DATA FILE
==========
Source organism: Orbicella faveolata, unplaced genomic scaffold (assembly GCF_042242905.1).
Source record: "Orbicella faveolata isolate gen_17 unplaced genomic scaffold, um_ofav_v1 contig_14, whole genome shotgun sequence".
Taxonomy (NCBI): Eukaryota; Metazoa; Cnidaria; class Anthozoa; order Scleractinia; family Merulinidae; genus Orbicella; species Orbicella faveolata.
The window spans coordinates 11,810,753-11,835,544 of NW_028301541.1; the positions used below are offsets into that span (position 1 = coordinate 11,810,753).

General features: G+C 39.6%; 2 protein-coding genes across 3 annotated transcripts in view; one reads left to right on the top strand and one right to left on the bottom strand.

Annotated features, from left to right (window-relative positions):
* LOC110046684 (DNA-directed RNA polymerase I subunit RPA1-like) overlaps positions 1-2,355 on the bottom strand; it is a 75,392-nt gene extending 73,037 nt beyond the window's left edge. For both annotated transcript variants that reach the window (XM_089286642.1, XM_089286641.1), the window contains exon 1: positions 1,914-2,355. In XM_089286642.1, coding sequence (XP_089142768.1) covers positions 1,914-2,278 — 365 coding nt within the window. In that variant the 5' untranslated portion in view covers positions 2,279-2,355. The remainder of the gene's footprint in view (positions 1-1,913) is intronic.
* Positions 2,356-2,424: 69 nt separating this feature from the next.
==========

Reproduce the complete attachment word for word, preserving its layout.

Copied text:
Source organism: Orbicella faveolata, unplaced genomic scaffold (assembly GCF_042242905.1).
Source record: "Orbicella faveolata isolate gen_17 unplaced genomic scaffold, um_ofav_v1 contig_14, whole genome shotgun sequence".
Taxonomy (NCBI): Eukaryota; Metazoa; Cnidaria; class Anthozoa; order Scleractinia; family Merulinidae; genus Orbicella; species Orbicella faveolata.
The window spans coordinates 11,810,753-11,835,544 of NW_028301541.1; the positions used below are offsets into that span (position 1 = coordinate 11,810,753).

General features: G+C 39.6%; 2 protein-coding genes across 3 annotated transcripts in view; one reads left to right on the top strand and one right to left on the bottom strand.

Annotated features, from left to right (window-relative positions):
* LOC110046684 (DNA-directed RNA polymerase I subunit RPA1-like) overlaps positions 1-2,355 on the bottom strand; it is a 75,392-nt gene extending 73,037 nt beyond the window's left edge. For both annotated transcript variants that reach the window (XM_089286642.1, XM_089286641.1), the window contains exon 1: positions 1,914-2,355. In XM_089286642.1, coding sequence (XP_089142768.1) covers positions 1,914-2,278 — 365 coding nt within the window. In that variant the 5' untranslated portion in view covers positions 2,279-2,355. The remainder of the gene's footprint in view (positions 1-1,913) is intronic.
* Positions 2,356-2,424: 69 nt separating this feature from the next.